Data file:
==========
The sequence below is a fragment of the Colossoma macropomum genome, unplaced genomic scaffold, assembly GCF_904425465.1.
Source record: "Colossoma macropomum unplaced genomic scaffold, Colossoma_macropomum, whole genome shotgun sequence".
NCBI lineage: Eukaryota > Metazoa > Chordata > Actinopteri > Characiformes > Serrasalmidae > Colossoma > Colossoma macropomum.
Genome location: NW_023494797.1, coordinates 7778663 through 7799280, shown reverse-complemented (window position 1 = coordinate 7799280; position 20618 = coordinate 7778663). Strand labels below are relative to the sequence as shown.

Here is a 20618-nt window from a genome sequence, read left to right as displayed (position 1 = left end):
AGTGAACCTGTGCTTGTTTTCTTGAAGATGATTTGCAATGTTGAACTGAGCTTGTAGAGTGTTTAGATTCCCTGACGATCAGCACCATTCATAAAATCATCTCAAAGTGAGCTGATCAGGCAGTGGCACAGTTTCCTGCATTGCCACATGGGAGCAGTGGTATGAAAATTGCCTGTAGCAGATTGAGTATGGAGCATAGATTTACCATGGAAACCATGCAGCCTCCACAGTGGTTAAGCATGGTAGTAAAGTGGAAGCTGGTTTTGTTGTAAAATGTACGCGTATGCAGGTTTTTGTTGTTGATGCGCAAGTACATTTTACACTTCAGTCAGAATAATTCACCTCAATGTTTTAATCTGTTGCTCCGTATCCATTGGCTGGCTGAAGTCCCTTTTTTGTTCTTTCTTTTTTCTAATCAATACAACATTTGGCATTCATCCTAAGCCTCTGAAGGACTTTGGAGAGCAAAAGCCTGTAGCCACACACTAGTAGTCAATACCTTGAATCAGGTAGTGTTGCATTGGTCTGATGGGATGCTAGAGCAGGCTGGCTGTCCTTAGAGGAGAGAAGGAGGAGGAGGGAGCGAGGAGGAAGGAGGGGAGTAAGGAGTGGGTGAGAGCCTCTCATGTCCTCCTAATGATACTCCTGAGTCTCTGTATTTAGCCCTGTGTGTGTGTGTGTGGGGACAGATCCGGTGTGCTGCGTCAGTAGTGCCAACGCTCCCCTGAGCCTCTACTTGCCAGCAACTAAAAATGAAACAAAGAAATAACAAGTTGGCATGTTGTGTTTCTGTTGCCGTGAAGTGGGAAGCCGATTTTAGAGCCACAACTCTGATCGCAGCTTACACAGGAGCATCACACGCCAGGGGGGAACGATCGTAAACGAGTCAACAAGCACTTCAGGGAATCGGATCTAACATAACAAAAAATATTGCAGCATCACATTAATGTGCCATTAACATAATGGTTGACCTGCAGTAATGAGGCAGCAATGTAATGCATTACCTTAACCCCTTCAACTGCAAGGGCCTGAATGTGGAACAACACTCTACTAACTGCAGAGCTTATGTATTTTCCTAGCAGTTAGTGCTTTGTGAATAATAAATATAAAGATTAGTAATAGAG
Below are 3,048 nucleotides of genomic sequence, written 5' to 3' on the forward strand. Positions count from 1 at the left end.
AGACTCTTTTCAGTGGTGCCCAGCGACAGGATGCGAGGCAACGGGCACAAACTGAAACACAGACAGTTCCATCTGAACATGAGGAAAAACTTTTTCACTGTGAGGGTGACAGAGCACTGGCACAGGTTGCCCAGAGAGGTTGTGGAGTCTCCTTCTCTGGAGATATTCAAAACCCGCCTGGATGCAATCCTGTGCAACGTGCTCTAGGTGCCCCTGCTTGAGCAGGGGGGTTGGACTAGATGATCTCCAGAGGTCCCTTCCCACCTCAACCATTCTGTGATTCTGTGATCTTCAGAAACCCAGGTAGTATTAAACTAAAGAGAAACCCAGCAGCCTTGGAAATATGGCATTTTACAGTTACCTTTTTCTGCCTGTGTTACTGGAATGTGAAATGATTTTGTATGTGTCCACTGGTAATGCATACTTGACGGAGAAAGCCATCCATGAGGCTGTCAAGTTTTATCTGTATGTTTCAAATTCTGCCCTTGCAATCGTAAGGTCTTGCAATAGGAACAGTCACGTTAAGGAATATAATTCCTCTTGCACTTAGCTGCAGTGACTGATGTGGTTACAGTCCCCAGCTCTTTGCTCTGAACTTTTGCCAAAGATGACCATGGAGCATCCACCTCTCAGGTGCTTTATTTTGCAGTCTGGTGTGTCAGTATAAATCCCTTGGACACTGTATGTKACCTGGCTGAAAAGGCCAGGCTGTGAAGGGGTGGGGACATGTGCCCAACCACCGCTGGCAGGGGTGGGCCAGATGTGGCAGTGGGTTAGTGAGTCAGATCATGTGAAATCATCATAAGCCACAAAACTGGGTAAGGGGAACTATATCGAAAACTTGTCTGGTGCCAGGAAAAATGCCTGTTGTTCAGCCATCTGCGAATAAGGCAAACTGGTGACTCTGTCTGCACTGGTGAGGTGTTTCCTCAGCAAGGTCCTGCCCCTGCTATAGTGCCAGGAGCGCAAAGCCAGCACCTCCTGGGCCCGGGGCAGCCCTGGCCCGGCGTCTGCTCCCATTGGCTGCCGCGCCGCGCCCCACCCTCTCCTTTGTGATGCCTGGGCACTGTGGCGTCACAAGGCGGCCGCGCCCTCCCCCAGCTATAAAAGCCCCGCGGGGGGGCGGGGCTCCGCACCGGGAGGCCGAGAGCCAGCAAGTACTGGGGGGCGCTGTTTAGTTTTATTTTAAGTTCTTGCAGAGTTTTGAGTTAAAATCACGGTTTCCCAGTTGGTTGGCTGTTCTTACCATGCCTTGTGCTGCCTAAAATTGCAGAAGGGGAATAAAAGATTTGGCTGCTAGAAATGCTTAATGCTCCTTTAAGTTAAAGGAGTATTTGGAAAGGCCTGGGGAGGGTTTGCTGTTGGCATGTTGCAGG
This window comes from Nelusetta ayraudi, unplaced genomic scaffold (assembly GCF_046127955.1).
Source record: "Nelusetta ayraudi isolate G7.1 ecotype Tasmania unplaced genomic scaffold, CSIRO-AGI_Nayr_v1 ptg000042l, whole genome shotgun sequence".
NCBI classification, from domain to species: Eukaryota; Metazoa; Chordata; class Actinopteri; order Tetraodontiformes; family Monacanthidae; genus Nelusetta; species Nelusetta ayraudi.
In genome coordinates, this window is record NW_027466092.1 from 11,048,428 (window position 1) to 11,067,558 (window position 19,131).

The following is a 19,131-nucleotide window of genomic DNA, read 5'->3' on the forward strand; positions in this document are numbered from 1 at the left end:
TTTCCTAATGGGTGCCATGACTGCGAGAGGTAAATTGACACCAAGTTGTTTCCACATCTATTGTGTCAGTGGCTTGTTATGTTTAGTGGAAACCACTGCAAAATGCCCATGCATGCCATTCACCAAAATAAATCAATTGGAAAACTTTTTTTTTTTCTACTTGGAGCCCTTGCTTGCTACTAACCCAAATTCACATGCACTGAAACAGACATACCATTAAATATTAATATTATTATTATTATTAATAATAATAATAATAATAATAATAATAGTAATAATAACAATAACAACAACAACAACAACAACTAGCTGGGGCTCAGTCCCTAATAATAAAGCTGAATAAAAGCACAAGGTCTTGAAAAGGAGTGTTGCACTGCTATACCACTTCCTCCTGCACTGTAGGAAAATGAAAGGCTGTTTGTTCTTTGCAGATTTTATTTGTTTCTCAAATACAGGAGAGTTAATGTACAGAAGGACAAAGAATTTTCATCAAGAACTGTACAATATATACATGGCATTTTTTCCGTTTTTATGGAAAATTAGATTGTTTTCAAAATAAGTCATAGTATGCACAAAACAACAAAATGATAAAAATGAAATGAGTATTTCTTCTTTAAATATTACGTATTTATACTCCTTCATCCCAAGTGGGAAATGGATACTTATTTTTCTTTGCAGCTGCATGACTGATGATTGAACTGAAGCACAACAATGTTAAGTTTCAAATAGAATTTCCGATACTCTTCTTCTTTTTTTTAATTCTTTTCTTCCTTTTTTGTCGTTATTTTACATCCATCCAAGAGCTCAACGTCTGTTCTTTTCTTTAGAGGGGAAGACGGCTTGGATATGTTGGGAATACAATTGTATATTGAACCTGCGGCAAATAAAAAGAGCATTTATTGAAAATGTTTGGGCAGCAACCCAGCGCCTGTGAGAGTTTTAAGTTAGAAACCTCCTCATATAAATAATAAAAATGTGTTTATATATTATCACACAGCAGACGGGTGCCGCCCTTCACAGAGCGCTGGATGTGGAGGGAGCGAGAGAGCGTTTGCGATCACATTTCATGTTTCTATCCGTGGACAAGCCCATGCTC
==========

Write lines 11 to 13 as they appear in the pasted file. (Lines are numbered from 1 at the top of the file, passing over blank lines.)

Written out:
NCBI classification, from domain to species: Eukaryota; Metazoa; Chordata; class Actinopteri; order Tetraodontiformes; family Monacanthidae; genus Nelusetta; species Nelusetta ayraudi.
In genome coordinates, this window is record NW_027466092.1 from 11,048,428 (window position 1) to 11,067,558 (window position 19,131).

The following is a 19,131-nucleotide window of genomic DNA, read 5'->3' on the forward strand; positions in this document are numbered from 1 at the left end: